Despite this, recruiting women as frontline health workers in vaccination campaigns in tribal areas is particularly challenging, Jaffari explained.

(L) Polio vaccination teams head out to their assigned communities in Karachi, Pakistan on Aug. 21, 2022. (R) A polio vaccinator collects the vaccine in her carrier before heading to a community.
Image: Khaula Jamil for Global Citizen

“There are areas of the country, especially where we right now are seeing an outbreak, where it is culturally and socially extremely difficult to recruit women frontline workers,” Jafari said. “Those conditions are very, very tough.”

According to Jafari, the WHO and its partners are exploring the possibility of engaging women from these communities who already have access to households — such as traditional birth attendants — and formally incorporating them into polio vaccination campaigns. 

While women such as Karim are the most at risk while they inform communities, train other health workers, and implement campaigns, they play a key role in working to eliminate polio, as trust and access are instrumental to ensuring high vaccination rates.

Reaching Every Last Child in Pakistan

According to Karim, due to a lack of motivation by health workers and pressure to meet targets, some frontline health workers intentionally misreport data about the number of households they visited or vaccinations they have administered, making it difficult to ensure every child in Pakistan is vaccinated against polio.

A polio vaccination team checks for vaccination markings on children's fingers as they come across them playing on the street in Sultanabad, Karachi, Pakistan on Aug. 21, 2022.
Image: Khaula Jamil for Global Citizen

In one village she traveled to as part of a vaccination campaign, Karim’s team found nearly 100 children who had never received a single dose of the polio vaccine. She estimated there to be 800 to 900 children in total in the village.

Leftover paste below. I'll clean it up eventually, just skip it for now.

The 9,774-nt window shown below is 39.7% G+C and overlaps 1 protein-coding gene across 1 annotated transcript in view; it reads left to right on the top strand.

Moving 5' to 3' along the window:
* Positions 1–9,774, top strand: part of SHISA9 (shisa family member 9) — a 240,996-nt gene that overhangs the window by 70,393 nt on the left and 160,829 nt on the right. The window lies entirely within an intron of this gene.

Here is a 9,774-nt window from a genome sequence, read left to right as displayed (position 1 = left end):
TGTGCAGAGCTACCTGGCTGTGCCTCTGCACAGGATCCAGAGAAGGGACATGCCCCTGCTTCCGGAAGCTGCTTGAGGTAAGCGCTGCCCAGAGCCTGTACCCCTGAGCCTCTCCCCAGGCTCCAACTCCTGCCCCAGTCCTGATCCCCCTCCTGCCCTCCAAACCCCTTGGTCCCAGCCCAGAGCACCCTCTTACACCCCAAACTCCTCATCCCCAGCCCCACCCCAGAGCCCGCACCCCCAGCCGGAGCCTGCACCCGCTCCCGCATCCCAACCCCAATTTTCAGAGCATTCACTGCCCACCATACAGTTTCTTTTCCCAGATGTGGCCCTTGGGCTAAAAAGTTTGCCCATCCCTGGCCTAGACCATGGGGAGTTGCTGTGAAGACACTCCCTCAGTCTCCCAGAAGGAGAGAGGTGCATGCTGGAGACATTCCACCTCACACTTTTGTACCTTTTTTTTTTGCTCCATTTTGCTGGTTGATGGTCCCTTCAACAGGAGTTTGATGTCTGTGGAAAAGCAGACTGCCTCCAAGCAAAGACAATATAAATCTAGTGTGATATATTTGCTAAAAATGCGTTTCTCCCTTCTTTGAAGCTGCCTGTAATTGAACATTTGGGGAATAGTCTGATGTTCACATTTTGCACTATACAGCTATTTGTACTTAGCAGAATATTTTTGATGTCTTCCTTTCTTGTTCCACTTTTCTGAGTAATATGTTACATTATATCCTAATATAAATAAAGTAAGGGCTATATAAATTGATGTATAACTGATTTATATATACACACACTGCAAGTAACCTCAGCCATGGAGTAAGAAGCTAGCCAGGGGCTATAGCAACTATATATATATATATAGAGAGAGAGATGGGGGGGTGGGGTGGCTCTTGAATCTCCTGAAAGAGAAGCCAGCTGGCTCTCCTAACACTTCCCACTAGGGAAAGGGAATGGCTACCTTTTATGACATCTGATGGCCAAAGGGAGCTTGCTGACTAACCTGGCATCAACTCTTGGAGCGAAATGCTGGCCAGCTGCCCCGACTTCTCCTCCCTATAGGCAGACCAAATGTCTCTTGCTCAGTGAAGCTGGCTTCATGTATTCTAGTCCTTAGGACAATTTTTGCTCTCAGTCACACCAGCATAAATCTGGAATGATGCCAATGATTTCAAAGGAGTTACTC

Jafari said the WHO is aware there are clusters of unvaccinated children, which are causing outbreaks. 

“Epidemiologically, it is still important to realize that 13 of the 14 cases in Pakistan right now are coming from an area within a 16-kilometer radius, so it's highly localized,” he explained, referencing the North Waziristan district in Khyber Pakhtunkhwa.

The 14th polio case is in the Lakki Marwat district, which is also in the Khyber Pakhtunkhwa province, showing that the spread of the virus in Pakistan is currently limited to this region, he explained. 

The Next Steps in Addressing Polio in Pakistan

Pakistan recently launched a nation-wide polio campaign targeting nearly 43 million children, according to the WHO. The campaign will cover all districts in the country and will begin with six of the high-risk districts in south Khyber Pakhtunkhwa, with the rest of the districts in Pakistan following shortly after. 

According to Jafari, the WHO is preparing to survey all frontline health workers in Pakistan to understand their challenges and how to better support them.

Polio in Pakistan

Polio in Pakistan
Polio vaccinatiors gather for a morning briefing session before setting out in teams to their assigned communities in Sultanabad, Karachi, Pakistan on Aug. 21, 2022.